Genre Wars: Fantasy and Sci-Fi
First posted on Jun 22, 2011 in Games
Two genres I particularly enjoy are fantasy and sci-fi. These two genres are often compared as if they are two ends of a one-dimensional spectrum, but I don't really think that's the case. Some of my favourite games and TV shows combine tropes from both genres to create something more interesting than if they relied on a single genre alone.
Both sci-fi and fantasy fall under the banner of Speculative fiction, which also encompasses a few other genres such as horror and post-apocalyptic. The term covers pretty much any fiction that isn't based on reality as we currently know it. It's pretty broad, and the genres naturally have a lot of overlap between them - for example, Alien fits under both horror and science fiction.
But even knowing this, there's not a lot of discussion about the fact that the same overlap can (and does) exist between sci-fi and fantasy. I think this is generally because western media has a few common tropes that it follows pretty closely, and these tropes tend to make any cross-genre pollination somewhat difficult.
Fantasy is probably one of the most common genres in any fictional media. It covers a wide range, but let's try to find a reasonable definition for it. Wikipedia offers us this (slightly modified quote):
Fantasy is a genre of fiction that commonly uses magic and other supernatural phenomena as a primary plot element, theme, or setting. Many works within the genre take place in imaginary worlds where magic and magical creatures are common. Fantasy is generally distinguished from the genre of science fiction by the expectation that it steers clear of scientific themes.
In popular culture, the fantasy genre is predominantly of the medievalist form. In its broadest sense, however, fantasy comprises works by many writers, artists, filmmakers, and musicians, from ancient myths and legends to many recent works embraced by a wide audience today. https://en.wikipedia.org/wiki/Fantasy • CC-BY-SA
Anybody unfortunate enough to have a conversation with me about the fantasy genre will be quickly informed of my dislike for the Medieval European Fantasy trope. My dislike comes from the fact that I feel like it's entirely overused in western depictions of fantasy in general, to the point where it's mentioned in the Wikipedia summary for the genre. In my opinion, the reliance on this trope is mostly due to several powerful influences: Tolkien's The Lord of the Rings series, the Dungeons & Dragons tabletop role-playing game, as well as the Arthurian Legend. I don't have an issue with these sources, but I do dislike the fact that everything else wants to copy them - I'd love to see more original fantasy settings.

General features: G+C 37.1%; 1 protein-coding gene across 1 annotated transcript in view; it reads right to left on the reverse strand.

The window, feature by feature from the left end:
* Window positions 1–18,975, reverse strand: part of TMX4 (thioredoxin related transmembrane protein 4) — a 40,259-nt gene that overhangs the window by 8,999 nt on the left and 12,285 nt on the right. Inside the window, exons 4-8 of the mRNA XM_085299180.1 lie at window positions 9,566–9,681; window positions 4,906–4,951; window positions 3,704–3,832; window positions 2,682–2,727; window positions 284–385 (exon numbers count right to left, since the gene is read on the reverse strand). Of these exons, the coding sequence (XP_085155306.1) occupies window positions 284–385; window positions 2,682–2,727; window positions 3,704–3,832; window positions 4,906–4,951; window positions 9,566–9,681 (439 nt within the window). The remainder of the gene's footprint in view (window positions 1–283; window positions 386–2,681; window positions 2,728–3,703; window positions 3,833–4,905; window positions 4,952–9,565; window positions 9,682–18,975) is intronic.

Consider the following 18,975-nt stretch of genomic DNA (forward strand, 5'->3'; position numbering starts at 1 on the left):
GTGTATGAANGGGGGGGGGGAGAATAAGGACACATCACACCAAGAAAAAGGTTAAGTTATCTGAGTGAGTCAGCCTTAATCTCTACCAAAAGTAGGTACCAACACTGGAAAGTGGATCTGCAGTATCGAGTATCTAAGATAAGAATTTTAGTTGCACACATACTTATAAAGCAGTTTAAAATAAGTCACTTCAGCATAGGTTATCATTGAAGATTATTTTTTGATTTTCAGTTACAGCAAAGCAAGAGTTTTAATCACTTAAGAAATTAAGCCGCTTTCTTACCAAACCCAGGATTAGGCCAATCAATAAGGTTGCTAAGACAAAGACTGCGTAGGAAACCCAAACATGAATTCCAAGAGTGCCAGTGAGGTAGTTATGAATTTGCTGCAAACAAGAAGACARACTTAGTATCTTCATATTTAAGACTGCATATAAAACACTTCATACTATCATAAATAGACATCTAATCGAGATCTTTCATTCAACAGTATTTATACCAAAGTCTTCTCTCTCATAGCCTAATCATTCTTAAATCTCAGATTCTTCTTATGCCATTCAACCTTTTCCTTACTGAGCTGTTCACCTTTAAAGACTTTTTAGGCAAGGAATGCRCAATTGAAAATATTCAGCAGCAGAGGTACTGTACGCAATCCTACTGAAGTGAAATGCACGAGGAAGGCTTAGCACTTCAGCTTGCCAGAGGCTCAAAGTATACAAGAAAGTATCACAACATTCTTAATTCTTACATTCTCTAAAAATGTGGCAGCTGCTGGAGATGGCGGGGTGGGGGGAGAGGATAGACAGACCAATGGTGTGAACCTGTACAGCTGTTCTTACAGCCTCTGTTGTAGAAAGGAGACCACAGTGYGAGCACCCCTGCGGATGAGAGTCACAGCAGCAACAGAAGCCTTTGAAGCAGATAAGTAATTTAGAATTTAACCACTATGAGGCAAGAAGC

Two other tropes that are often seen in western games are steampunk and superhero fantasy. These are reaching a similar point of saturation, but I would still welcome more games in these genres instead of yet another medieval game. Japanese developers generally have a wider range when approaching fantasy - likely because they have more influences to draw from. Aside from traditional Japanese fiction and the western Tolkien tropes, there is a lot of inspiration from Chinese fiction, such as Journey to the West.
All of this is, of course, personal preference. Most of my favourite fantasy worlds quite different from the Tolkien-style medieval setting, though there are still many parallels that can be seen between them all. Garth Nix's The Old Kingdom series is a world of necromancy magic cast with bells, and magic that is cast through a complex alphabet of characters. Myst involves people creating their own "fantasy" worlds by describing them in writing. Fate/Stay Night plays on the fact that fantasy fiction exists in the first place, allowing fictional (and real) characters, as they are depicted in stories, to be summoned to do battle in a modern setting. And those are just several examples of the wide range of themes that can be explored in the fantasy genre without needing to fall back to the boring old swords, wizards, trolls, and orcs.